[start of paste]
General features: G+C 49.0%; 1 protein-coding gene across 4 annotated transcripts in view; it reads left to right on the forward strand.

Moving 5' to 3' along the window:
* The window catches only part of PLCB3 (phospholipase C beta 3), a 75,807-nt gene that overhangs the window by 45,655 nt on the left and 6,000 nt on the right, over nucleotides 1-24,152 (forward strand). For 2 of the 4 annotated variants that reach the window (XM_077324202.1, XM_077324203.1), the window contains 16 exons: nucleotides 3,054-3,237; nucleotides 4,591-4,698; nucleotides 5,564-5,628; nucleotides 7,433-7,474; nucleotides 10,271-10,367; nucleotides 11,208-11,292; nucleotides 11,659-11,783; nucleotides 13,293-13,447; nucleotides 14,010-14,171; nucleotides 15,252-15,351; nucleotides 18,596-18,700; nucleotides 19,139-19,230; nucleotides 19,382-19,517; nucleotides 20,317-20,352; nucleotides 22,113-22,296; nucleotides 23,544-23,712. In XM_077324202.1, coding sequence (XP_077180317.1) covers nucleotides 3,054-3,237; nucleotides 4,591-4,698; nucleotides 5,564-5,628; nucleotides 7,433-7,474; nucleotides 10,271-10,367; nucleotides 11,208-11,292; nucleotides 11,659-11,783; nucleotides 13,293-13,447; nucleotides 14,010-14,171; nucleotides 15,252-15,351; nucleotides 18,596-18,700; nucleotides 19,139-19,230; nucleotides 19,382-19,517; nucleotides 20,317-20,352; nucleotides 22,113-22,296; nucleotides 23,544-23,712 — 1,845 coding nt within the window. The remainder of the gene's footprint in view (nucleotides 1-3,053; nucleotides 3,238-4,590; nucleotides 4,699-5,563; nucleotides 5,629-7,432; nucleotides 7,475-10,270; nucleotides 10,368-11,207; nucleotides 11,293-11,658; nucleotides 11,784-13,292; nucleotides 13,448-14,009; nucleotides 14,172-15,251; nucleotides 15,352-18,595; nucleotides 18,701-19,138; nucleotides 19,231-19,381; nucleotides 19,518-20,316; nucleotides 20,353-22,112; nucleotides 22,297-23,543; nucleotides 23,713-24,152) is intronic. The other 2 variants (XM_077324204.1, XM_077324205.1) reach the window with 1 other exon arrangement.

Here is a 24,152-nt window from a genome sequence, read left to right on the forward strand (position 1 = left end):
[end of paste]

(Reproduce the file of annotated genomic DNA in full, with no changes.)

General features: G+C 49.0%; 1 protein-coding gene across 4 annotated transcripts in view; it reads left to right on the forward strand.

Moving 5' to 3' along the window:
* The window catches only part of PLCB3 (phospholipase C beta 3), a 75,807-nt gene that overhangs the window by 45,655 nt on the left and 6,000 nt on the right, over nucleotides 1-24,152 (forward strand). For 2 of the 4 annotated variants that reach the window (XM_077324202.1, XM_077324203.1), the window contains 16 exons: nucleotides 3,054-3,237; nucleotides 4,591-4,698; nucleotides 5,564-5,628; nucleotides 7,433-7,474; nucleotides 10,271-10,367; nucleotides 11,208-11,292; nucleotides 11,659-11,783; nucleotides 13,293-13,447; nucleotides 14,010-14,171; nucleotides 15,252-15,351; nucleotides 18,596-18,700; nucleotides 19,139-19,230; nucleotides 19,382-19,517; nucleotides 20,317-20,352; nucleotides 22,113-22,296; nucleotides 23,544-23,712. In XM_077324202.1, coding sequence (XP_077180317.1) covers nucleotides 3,054-3,237; nucleotides 4,591-4,698; nucleotides 5,564-5,628; nucleotides 7,433-7,474; nucleotides 10,271-10,367; nucleotides 11,208-11,292; nucleotides 11,659-11,783; nucleotides 13,293-13,447; nucleotides 14,010-14,171; nucleotides 15,252-15,351; nucleotides 18,596-18,700; nucleotides 19,139-19,230; nucleotides 19,382-19,517; nucleotides 20,317-20,352; nucleotides 22,113-22,296; nucleotides 23,544-23,712 — 1,845 coding nt within the window. The remainder of the gene's footprint in view (nucleotides 1-3,053; nucleotides 3,238-4,590; nucleotides 4,699-5,563; nucleotides 5,629-7,432; nucleotides 7,475-10,270; nucleotides 10,368-11,207; nucleotides 11,293-11,658; nucleotides 11,784-13,292; nucleotides 13,448-14,009; nucleotides 14,172-15,251; nucleotides 15,352-18,595; nucleotides 18,701-19,138; nucleotides 19,231-19,381; nucleotides 19,518-20,316; nucleotides 20,353-22,112; nucleotides 22,297-23,543; nucleotides 23,713-24,152) is intronic. The other 2 variants (XM_077324204.1, XM_077324205.1) reach the window with 1 other exon arrangement.

Here is a 24,152-nt window from a genome sequence, read left to right on the forward strand (position 1 = left end):